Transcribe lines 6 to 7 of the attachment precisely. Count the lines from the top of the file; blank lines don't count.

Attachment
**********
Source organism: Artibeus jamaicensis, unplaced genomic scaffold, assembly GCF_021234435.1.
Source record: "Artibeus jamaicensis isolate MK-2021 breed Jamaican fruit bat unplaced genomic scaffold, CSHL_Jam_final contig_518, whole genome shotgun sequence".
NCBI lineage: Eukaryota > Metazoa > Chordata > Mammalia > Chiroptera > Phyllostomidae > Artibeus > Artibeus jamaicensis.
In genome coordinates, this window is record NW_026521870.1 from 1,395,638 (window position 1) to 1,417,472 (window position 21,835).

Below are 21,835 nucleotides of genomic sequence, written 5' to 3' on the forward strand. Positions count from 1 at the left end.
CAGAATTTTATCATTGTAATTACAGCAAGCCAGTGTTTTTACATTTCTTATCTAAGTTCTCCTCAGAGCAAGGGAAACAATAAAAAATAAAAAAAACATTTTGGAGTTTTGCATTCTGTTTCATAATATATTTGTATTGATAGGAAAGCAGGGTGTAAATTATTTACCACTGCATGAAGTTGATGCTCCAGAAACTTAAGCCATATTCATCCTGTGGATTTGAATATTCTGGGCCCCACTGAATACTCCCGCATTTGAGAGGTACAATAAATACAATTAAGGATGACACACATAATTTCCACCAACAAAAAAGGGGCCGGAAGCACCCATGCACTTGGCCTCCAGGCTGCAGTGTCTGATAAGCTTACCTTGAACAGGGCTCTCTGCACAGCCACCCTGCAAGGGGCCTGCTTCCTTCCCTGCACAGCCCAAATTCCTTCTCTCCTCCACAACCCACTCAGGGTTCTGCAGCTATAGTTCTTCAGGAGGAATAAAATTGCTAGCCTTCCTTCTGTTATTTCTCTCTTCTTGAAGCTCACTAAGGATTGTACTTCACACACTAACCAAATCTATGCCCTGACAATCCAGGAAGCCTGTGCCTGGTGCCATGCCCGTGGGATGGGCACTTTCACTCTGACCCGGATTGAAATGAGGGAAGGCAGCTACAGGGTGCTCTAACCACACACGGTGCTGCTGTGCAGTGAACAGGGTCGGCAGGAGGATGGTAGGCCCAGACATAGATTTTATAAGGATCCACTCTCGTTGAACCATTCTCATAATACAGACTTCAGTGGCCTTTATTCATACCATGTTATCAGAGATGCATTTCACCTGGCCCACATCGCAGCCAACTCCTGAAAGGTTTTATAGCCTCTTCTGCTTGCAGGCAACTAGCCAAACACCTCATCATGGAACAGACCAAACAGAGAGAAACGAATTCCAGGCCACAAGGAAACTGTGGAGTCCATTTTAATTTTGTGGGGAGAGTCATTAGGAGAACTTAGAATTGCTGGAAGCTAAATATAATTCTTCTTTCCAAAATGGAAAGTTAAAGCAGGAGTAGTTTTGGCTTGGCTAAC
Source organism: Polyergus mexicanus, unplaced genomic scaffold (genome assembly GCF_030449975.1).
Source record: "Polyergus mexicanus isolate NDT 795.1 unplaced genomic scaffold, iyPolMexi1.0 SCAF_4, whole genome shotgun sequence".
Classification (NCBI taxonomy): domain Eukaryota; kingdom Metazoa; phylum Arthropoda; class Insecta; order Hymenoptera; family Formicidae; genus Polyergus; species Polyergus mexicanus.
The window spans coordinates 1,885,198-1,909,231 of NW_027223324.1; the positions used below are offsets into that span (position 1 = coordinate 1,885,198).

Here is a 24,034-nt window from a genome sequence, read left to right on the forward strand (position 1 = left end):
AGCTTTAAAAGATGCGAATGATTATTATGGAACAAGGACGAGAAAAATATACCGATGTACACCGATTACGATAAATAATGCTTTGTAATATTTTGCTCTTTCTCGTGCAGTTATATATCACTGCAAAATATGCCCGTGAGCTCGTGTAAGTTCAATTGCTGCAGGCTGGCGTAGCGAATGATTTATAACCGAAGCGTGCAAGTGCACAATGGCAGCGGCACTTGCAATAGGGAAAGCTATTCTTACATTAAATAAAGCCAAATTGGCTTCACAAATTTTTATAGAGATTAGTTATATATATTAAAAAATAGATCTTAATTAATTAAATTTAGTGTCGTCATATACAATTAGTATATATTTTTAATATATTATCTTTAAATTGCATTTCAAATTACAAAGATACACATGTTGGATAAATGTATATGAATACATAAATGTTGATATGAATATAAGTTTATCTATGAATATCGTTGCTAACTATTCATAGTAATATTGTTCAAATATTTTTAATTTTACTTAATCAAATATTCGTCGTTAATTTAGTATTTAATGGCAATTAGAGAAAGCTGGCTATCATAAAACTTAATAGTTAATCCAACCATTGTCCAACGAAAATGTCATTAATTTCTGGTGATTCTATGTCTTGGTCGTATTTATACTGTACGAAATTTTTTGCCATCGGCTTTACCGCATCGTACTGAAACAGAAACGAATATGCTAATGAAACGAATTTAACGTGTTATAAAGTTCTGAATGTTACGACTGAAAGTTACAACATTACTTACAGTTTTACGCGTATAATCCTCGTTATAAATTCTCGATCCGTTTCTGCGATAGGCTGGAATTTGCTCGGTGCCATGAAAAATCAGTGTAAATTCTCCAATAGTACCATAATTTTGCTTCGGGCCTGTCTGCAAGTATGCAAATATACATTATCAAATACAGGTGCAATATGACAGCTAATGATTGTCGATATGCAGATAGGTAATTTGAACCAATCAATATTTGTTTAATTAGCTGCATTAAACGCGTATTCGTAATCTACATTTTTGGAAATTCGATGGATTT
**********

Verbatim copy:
CAGAATTTTATCATTGTAATTACAGCAAGCCAGTGTTTTTACATTTCTTATCTAAGTTCTCCTCAGAGCAAGGGAAACAATAAAAAATAAAAAAAACATTTTGGAGTTTTGCATTCTGTTTCATAATATATTTGTATTGATAGGAAAGCAGGGTGTAAATTATTTACCACTGCATGAAGTTGATGCTCCAGAAACTTAAGCCATATTCATCCTGTGGATTTGAATATTCTGGGCCCCACTGAATACTCCCGCATTTGAGAGGTACAATAAATACAATTAAGGATGACACACATAATTTCCACCAACAAAAAAGGGGCCGGAAGCACCCATGCACTTGGCCTCCAGGCTGCAGTGTCTGATAAGCTTACCTTGAACAGGGCTCTCTGCACAGCCACCCTGCAAGGGGCCTGCTTCCTTCCCTGCACAGCCCAAATTCCTTCTCTCCTCCACAACCCACTCAGGGTTCTGCAGCTATAGTTCTTCAGGAGGAATAAAATTGCTAGCCTTCCTTCTGTTATTTCTCTCTTCTTGAAGCTCACTAAGGATTGTACTTCACACACTAACCAAATCTATGCCCTGACAATCCAGGAAGCCTGTGCCTGGTGCCATGCCCGTGGGATGGGCACTTTCACTCTGACCCGGATTGAAATGAGGGAAGGCAGCTACAGGGTGCTCTAACCACACACGGTGCTGCTGTGCAGTGAACAGGGTCGGCAGGAGGATGGTAGGCCCAGACATAGATTTTATAAGGATCCACTCTCGTTGAACCATTCTCATAATACAGACTTCAGTGGCCTTTATTCATACCATGTTATCAGAGATGCATTTCACCTGGCCCACATCGCAGCCAACTCCTGAAAGGTTTTATAGCCTCTTCTGCTTGCAGGCAACTAGCCAAACACCTCATCATGGAACAGACCAAACAGAGAGAAACGAATTCCAGGCCACAAGGAAACTGTGGAGTCCATTTTAATTTTGTGGGGAGAGTCATTAGGAGAACTTAGAATTGCTGGAAGCTAAATATAATTCTTCTTTCCAAAATGGAAAGTTAAAGCAGGAGTAGTTTTGGCTTGGCTAAC
Source organism: Polyergus mexicanus, unplaced genomic scaffold (genome assembly GCF_030449975.1).